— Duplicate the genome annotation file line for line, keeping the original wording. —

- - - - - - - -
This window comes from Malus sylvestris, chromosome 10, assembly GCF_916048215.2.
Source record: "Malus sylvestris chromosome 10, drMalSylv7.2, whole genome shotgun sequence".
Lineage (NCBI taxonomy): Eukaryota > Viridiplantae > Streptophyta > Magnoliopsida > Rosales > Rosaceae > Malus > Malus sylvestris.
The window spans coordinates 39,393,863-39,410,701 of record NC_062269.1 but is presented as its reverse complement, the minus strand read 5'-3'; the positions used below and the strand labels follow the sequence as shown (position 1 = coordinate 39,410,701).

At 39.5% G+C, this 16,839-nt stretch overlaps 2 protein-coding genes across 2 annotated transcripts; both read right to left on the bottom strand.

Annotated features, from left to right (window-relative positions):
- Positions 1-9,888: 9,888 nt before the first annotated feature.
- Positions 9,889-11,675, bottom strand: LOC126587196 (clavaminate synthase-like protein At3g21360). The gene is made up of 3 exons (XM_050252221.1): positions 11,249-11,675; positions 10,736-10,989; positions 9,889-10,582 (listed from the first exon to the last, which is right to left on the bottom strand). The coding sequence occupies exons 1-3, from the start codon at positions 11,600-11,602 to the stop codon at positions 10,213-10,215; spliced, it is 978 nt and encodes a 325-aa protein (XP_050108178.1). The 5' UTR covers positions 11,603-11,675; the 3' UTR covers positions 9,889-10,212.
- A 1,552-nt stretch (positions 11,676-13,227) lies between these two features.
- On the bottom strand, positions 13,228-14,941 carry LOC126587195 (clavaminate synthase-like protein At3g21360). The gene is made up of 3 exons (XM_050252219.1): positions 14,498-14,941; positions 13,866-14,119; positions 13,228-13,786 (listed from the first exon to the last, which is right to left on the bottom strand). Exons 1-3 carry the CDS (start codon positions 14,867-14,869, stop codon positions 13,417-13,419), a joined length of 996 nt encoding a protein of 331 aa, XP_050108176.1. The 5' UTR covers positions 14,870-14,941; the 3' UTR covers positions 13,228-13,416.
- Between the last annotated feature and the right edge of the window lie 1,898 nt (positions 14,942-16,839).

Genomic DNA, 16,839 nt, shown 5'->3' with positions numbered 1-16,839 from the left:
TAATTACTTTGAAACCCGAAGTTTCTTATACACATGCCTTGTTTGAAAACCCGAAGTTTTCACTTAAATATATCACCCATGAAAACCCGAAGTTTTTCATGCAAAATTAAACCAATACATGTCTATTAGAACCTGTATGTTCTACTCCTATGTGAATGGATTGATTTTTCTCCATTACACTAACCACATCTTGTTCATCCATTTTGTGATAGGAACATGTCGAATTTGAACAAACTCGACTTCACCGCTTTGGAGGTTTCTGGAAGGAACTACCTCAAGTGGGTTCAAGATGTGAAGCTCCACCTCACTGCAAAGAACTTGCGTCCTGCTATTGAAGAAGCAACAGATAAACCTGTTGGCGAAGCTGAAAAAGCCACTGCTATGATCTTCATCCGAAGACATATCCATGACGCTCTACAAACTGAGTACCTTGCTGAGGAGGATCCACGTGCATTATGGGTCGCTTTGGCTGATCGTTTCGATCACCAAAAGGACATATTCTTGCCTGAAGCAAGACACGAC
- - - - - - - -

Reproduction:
This window comes from Malus sylvestris, chromosome 10, assembly GCF_916048215.2.
Source record: "Malus sylvestris chromosome 10, drMalSylv7.2, whole genome shotgun sequence".
Lineage (NCBI taxonomy): Eukaryota > Viridiplantae > Streptophyta > Magnoliopsida > Rosales > Rosaceae > Malus > Malus sylvestris.
The window spans coordinates 39,393,863-39,410,701 of record NC_062269.1 but is presented as its reverse complement, the minus strand read 5'-3'; the positions used below and the strand labels follow the sequence as shown (position 1 = coordinate 39,410,701).

At 39.5% G+C, this 16,839-nt stretch overlaps 2 protein-coding genes across 2 annotated transcripts; both read right to left on the bottom strand.

Annotated features, from left to right (window-relative positions):
- Positions 1-9,888: 9,888 nt before the first annotated feature.
- Positions 9,889-11,675, bottom strand: LOC126587196 (clavaminate synthase-like protein At3g21360). The gene is made up of 3 exons (XM_050252221.1): positions 11,249-11,675; positions 10,736-10,989; positions 9,889-10,582 (listed from the first exon to the last, which is right to left on the bottom strand). The coding sequence occupies exons 1-3, from the start codon at positions 11,600-11,602 to the stop codon at positions 10,213-10,215; spliced, it is 978 nt and encodes a 325-aa protein (XP_050108178.1). The 5' UTR covers positions 11,603-11,675; the 3' UTR covers positions 9,889-10,212.
- A 1,552-nt stretch (positions 11,676-13,227) lies between these two features.
- On the bottom strand, positions 13,228-14,941 carry LOC126587195 (clavaminate synthase-like protein At3g21360). The gene is made up of 3 exons (XM_050252219.1): positions 14,498-14,941; positions 13,866-14,119; positions 13,228-13,786 (listed from the first exon to the last, which is right to left on the bottom strand). Exons 1-3 carry the CDS (start codon positions 14,867-14,869, stop codon positions 13,417-13,419), a joined length of 996 nt encoding a protein of 331 aa, XP_050108176.1. The 5' UTR covers positions 14,870-14,941; the 3' UTR covers positions 13,228-13,416.
- Between the last annotated feature and the right edge of the window lie 1,898 nt (positions 14,942-16,839).

Genomic DNA, 16,839 nt, shown 5'->3' with positions numbered 1-16,839 from the left:
TAATTACTTTGAAACCCGAAGTTTCTTATACACATGCCTTGTTTGAAAACCCGAAGTTTTCACTTAAATATATCACCCATGAAAACCCGAAGTTTTTCATGCAAAATTAAACCAATACATGTCTATTAGAACCTGTATGTTCTACTCCTATGTGAATGGATTGATTTTTCTCCATTACACTAACCACATCTTGTTCATCCATTTTGTGATAGGAACATGTCGAATTTGAACAAACTCGACTTCACCGCTTTGGAGGTTTCTGGAAGGAACTACCTCAAGTGGGTTCAAGATGTGAAGCTCCACCTCACTGCAAAGAACTTGCGTCCTGCTATTGAAGAAGCAACAGATAAACCTGTTGGCGAAGCTGAAAAAGCCACTGCTATGATCTTCATCCGAAGACATATCCATGACGCTCTACAAACTGAGTACCTTGCTGAGGAGGATCCACGTGCATTATGGGTCGCTTTGGCTGATCGTTTCGATCACCAAAAGGACATATTCTTGCCTGAAGCAAGACACGAC